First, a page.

## MA216-5-SP-CO:

Survival Analysis

## Key module for

BSC N233DT Actuarial Science (Including Placement Year),

BSC N323 Actuarial Science,

BSC N323DF Actuarial Science,

BSC N323DT Actuarial Science,

BSC N324 Actuarial Science (Including Year Abroad),

BSC N325 Actuarial Science (Including Foundation Year),

BSC GN13 Finance and Mathematics,

BSC GN15 Finance and Mathematics (Including Placement Year),

BSC GN18 Finance and Mathematics (Including Foundation Year),

BSC GN1H Finance and Mathematics (Including Year Abroad),

BSC 5B43 Statistics (Including Year Abroad),

BSC 9K12 Statistics,

BSC 9K13 Statistics (Including Placement Year),

BSC 9K18 Statistics (Including Foundation Year),

BSC I1G3 Data Science and Analytics,

BSC I1GB Data Science and Analytics (Including Placement Year),

BSC I1GC Data Science and Analytics (Including Year Abroad),

BSC I1GF Data Science and Analytics (Including Foundation Year),

MSCIN399 Actuarial Science and Data Science,

BSC N333 Actuarial Studies,

BSC N333DT Actuarial Studies,

BSC N334 Actuarial Studies (Including Placement Year),

BSC N334DT Actuarial Studies (Including Placement Year),

BSC N335 Actuarial Studies (Including Year Abroad)

## Module description

Calculations in clinical trials, pensions and life and health insurance require reliable estimates of transition intensities/survival rates. This module covers the estimation of these intensities.

The module also covers estimation procedures for lifetime distributions including censoring, Kaplan-Meier estimate, Nelson-Aalen estimate and Cox model; statistical models of transfers between multiple states; maximum likelihood estimators for the transition intensities; Binomial and Poisson models of mortality; estimation of age-dependent transition intensities; the graduation process; testing of graduations and measuring the exposed-to-risk.

## Module aims

The aims of this module are:

- to critically outline the distinctive characteristics of non-parametric estimation procedures for the lifetime distribution;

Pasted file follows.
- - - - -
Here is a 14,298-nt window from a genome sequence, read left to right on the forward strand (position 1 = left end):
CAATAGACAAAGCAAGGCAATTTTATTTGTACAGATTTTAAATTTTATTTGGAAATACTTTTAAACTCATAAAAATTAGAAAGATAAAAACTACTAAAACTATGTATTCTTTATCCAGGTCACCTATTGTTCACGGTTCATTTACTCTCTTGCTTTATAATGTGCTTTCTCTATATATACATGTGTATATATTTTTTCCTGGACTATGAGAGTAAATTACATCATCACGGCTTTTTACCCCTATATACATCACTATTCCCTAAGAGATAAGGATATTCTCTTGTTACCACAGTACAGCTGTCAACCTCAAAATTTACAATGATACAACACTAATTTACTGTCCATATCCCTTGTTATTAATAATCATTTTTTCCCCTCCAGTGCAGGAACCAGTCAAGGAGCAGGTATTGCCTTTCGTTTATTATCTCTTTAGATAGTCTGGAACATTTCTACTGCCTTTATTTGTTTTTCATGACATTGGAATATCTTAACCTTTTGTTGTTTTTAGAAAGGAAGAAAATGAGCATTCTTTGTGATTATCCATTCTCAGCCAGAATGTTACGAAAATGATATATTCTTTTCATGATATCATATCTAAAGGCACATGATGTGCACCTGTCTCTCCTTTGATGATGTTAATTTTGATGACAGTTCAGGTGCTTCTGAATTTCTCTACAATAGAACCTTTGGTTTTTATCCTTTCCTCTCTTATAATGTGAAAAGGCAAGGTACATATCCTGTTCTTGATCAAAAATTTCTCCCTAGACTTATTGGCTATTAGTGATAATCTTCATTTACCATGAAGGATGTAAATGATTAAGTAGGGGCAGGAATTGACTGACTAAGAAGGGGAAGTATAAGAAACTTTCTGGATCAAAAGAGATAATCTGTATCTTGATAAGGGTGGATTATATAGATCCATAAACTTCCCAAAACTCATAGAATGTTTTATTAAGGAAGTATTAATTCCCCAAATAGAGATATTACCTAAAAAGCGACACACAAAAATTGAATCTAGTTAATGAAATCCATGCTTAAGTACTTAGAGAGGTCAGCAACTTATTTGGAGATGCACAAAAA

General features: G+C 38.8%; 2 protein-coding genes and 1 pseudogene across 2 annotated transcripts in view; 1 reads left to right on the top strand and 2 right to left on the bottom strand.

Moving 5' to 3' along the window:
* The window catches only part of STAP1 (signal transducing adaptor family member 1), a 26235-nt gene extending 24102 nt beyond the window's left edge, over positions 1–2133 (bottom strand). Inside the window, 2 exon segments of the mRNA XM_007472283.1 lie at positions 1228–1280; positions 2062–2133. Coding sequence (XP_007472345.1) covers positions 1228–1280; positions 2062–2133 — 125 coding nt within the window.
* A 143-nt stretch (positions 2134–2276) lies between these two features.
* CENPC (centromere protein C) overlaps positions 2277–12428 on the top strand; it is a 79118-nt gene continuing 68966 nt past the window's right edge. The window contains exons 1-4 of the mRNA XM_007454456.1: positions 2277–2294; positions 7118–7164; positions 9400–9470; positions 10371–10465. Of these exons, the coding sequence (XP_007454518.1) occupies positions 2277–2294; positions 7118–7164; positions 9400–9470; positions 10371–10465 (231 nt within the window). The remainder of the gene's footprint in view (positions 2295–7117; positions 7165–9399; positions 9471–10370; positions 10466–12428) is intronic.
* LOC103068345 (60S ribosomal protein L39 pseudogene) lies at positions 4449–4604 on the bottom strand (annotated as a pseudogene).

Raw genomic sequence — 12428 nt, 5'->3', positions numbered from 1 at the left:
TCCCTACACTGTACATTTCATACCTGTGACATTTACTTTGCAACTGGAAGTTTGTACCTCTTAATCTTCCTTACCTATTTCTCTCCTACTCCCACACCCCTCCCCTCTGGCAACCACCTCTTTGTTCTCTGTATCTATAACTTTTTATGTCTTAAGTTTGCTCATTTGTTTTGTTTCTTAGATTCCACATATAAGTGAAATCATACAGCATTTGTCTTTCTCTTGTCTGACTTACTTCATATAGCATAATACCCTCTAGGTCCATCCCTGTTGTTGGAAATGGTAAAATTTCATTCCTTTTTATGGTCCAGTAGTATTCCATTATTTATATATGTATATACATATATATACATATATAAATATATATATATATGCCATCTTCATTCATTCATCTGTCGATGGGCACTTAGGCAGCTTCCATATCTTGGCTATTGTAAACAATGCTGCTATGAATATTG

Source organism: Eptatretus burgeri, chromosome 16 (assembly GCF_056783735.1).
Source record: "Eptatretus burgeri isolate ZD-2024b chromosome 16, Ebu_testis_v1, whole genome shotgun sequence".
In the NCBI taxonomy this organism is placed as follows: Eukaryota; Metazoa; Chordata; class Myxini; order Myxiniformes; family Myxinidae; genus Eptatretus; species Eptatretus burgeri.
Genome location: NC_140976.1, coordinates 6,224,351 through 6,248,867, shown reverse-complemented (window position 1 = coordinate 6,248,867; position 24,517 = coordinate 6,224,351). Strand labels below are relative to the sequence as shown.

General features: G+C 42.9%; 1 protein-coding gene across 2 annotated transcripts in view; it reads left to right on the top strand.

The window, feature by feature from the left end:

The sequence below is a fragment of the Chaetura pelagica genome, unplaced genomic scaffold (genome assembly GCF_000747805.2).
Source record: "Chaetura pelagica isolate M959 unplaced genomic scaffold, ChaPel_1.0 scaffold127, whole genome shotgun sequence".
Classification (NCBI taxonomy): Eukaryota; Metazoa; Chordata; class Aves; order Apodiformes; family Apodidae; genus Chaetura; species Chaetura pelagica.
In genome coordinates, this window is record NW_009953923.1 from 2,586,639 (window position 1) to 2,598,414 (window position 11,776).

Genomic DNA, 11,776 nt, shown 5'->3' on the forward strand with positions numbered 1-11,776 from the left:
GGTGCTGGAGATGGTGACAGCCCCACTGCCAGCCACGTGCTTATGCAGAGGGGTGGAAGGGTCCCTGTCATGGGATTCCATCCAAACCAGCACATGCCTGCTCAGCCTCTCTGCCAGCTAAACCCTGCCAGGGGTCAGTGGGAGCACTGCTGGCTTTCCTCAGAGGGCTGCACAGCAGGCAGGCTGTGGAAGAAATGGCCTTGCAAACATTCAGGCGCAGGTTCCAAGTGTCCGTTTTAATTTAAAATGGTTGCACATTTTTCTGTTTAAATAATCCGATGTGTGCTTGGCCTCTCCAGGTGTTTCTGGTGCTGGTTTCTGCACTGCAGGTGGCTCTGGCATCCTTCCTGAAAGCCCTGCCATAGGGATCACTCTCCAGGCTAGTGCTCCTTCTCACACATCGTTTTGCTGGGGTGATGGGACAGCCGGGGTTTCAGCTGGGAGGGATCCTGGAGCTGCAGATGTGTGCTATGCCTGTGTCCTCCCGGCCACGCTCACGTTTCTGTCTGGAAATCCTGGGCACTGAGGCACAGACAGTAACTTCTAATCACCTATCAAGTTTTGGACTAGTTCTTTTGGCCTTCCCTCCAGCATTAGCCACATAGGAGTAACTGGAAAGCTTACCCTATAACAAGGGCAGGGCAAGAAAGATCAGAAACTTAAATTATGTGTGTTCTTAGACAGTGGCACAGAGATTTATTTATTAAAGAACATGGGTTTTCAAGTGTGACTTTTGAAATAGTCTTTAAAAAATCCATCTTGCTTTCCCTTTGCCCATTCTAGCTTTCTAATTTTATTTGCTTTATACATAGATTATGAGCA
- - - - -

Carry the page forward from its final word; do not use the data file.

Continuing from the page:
- to critically analyse and derive maximum likelihood estimators for the transition intensities;
- to examine in detail the Binomial and Poisson models of mortality and compare with the Markov models;
- to analytically describe the estimation procedure for transition intensities depending on age;
- to critically analyse and carry out tests for the consistency of crude estimates with a standard table or a set of graduated estimates;
- to describe in detail the process of graduation and the advantages and disadvantages of the various methods.
- to understand copula in bivariate survival models.
- to implement survival analysis models (e.g. Cox regression models and parametric regression models) using R.

## Module learning outcomes

By the end of the module, students will be expected to be able to:

- Describe the principles of actuarial modelling
- Describe non-parametric estimation procedures for the lifetime distribution, including censoring, the Kaplan-Meier estimate, Nelson-Aalen estimate and Cox regression model (proportional hazards model);
- Derive maximum likelihood estimators (and hence estimates) for the transition intensities in models of transfers between states with piecewise constant transition intensities;
- Describe the Binomial and Poisson models of mortality, deriving maximum likelihood estimators for the probability/force of mortality and compare with the Markov models;
- Describe how to estimate transition intensities depending on age, exactly or using the census approximation, including calculation of exposed to risk and specification of census formulae based on various age definitions;
- Describe and carry out tests for the consistency of crude estimates with a standard table or a set of graduated estimates;
- Describe the process of graduation and the advantages and disadvantages of the various methods.

## Module information